Empowerment Through Art

Leigh artist and illustrator Miki Pogoni moves seamlessly between the different mediums of oil, ink, charcoal, graphite and digital. She has a unique style - but would rather not try to describe it. “I think I’ll just wait until someone else puts it in a category,” she says. 

Categories are an important theme in Miki’s work. Inspired by lowbrow, pop-surrealism, she uses everyday items and symbols to question notions around gender, race and sexuality. 

“A lot of my art is themed around strong women and gender,” Miki says. “I like portraying empowerment, but I also take on the historical sexualisation of women, how it’s pervaded even the most innocent scenarios - like sucking on a lollipop.

“I paint how this sexualisation demonises the perception of both genders at the same time. The way men are being portrayed as predatory and on the other side – as a woman – you’re demonised for your actions, no matter what you do.” 

Miki has been thinking a lot about how women are portrayed in art. 

“Through Western history, we have seen mostly white men make art and only in the last century or so have begun to see more women portraying women. Is there a difference in perception and do women draw for empowerment? I would say I do. Though the viewer is important to how works are perceived.”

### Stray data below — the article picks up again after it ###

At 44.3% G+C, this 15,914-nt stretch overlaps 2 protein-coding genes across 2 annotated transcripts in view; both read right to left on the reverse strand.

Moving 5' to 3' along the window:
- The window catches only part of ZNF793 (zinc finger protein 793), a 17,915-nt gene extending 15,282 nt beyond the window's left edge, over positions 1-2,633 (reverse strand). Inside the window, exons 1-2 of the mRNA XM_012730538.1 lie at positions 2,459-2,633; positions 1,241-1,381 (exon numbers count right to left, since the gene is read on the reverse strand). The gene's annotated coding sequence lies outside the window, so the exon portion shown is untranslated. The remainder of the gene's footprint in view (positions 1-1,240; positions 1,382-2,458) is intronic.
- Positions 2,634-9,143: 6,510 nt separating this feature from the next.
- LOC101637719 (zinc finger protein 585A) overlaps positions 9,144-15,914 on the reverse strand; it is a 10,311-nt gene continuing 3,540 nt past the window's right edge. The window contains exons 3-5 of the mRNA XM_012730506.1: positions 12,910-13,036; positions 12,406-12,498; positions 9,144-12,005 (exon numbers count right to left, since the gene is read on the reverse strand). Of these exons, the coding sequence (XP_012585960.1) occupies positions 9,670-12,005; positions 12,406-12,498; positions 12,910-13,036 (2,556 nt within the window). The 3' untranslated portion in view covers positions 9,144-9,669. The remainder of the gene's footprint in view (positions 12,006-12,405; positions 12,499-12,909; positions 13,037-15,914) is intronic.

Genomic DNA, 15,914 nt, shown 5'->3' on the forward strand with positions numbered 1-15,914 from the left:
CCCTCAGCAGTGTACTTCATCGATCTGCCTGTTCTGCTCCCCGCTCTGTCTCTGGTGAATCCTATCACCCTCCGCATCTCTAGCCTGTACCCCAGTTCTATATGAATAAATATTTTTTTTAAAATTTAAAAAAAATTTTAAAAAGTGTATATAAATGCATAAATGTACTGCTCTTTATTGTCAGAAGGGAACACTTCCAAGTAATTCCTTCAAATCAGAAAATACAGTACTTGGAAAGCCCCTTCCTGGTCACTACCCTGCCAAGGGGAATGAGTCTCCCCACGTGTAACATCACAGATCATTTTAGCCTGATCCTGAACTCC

Born in Tonga, to a Kiwi father and Japanese mother, Miki moved to New Zealand as a child. She spent time in Japan as a teenager and draws inspiration from the culture, but also questions the sexualisation of Asian women. 

“I usually don’t say what my art means, I like people to dig deeper or create meaning for themselves. But my imperial blue painting with cranes is definitely a strange take on Asian stereotypes,” Miki says. “And as far as the cranes go, people see them in pictures and think they’re beautiful. In reality, they’re huge with an ear-piercing scream – definitely not graceful! I enjoy using this dichotomy that lives inside one figure.”

Miki started out doing darker pieces, but lately has been using more colours. 

“I really like using colours to flip perspectives and give things a new meaning. Using black and white gives a picture a lot darker meaning than using pink or blue on the same subject,” she says.

“I love stars, galaxies and nebulas - putting little pieces of the universe into paintings where I can.”

After studying art and graphic design, Miki lived in Auckland for a few years. Eventually, she felt her work becoming stagnant and longed to return to Leigh. Here she swaps painting tips with her mother, also an artist, and looks forward to showing at the Snells Beach Great Summer Art Exhibition later this year. 

“You can’t smell the salt in the air when you’re in the city. As soon as I moved back to Leigh, colour started coming back into my work.” 

See more of her work on Instagram @mikip.art or on Facebook. 

Miki’s is available for commission work or her prints are available online. 



ArtJunction Mag